An augmented reality (AR) provider is hoping to make inroads into trades training in some of the most remote locations in Canada.
““Our goal is to accelerate the time to competency for the apprentice, the new guy on the site… ,” says Charlie Neagoy, senior vice-president of customer success, Librestream.
The AR provider incorporates a platform called digital work instruction that allows workers to install or deal with a problem through interactive guided instruction from another location. It is done from a knowledge network platform that integrates artificial intelligence and AR technology, explains Neagoy.
“We are focused on getting the right information to the person who needs it, the moment they need it, where ever they are.”
Ted Polzer, product and customer support for CASE Construction Equipment, a division of CNH Industrial, sees the merits of the Librestream tool.
With dealerships throughout Canada – from Newfoundland to B.C. – CASE faces “a big challenge” having a capable technician on some of its more isolated sites when equipment breaks down.
“Canada is a massive territory for us,” Polzer says.
Prior to using Librestream, CASE looked to various companies with video capability to connect to remote field locations to diagnose problems but video connectivity was poor to many areas because of weak WiFi signals.
Librestream’s platform gets around the problem by requiring less bandwidth to transmit high-definition images and videos, Polzer says.
“We started a pilot with them (Librestream) in Canada just to see how well it connects in areas that don’t have good cellular coverage and we were really blow away by the connectivity.”
Polzer says one of CASE’s objectives is to get all of its equipment dealerships operating with the tool.
The tool fits into the content of CASE’s curriculum for its three-tier training certification program open to dealers and technicians throughout North America.
“If you are able to connect an experienced technician to an inexperienced technician on a repair and then perform some types of training close to that repair, the educational value is very high,” explains Polzer.
Librestream’s product can also be tailored to a specific dealership’s needs because it is built on an “open architecture” platform. A mounted camera with flash control, zoom control and thermal imaging is an example of how far it can go, he points out.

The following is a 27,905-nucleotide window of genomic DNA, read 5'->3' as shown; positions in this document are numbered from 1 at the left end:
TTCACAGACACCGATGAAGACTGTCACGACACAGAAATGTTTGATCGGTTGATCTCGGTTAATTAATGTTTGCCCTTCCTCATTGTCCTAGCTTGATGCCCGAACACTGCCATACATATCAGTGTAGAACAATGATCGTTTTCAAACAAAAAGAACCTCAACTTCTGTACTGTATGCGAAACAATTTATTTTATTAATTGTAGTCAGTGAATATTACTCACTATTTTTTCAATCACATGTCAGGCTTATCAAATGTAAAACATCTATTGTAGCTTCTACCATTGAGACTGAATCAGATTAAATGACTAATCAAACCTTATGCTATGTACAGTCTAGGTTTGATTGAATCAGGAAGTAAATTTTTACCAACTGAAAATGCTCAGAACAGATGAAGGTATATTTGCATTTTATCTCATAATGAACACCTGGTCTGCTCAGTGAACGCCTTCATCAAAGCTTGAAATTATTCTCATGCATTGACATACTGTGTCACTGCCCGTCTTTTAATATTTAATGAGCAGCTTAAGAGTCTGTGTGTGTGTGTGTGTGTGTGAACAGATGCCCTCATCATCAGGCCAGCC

“It has found a lot of issues that would have taken a lot longer to diagnose for our customers,” Neagoy adds.
He says a GC travelling from one jobsite to another can have “eyes on a problem” virtually and provide a solution quickly.
Up to five percent of all service problems can be solved remotely by talking a user through the solution, according to Neagoy. Alternatively, a service technician can often resolve the issue if he has seen the problem online and has access to the right tools and parts to make the repair in-situ.
Neagoy adds the technology can be installed on almost any modern electronic device – including smart phones, PCs or wearable tablets.
Polzer, who is unaware of other OEMs using the tool, says CASE evaluated three products before choosing Librestream largely because of its focus on customer service and its need for minimal bandwidth.
The big equipment manufacturer plans to integrate the tool in its online training curriculum for all of its dealerships over the next few months.
Neagoy says the tool is not limited to use in heavy equipment. It can assist users on how to do installations such as liquid-applied membranes for a ceiling or how to build a product such as ZIP System wall sheathing.
“It gives you the ability to have an expert do (inspect) that immediately so you can go on to the next procedure,” he adds. “I can imagine guys hanging out a shingle and creating a virtual inspection business on the build-out of stuff.”
While the technology is not new for Librestream (it has been retained by hundreds of companies for years), up until recently it has largely been marketed primarily to large companies. “We’re now starting to see it working its way down to smaller companies, smaller industries.”
“This whole idea of knowledge augmentation is absolutely crucial. I see more ubiquity coming along,” says Neagoy.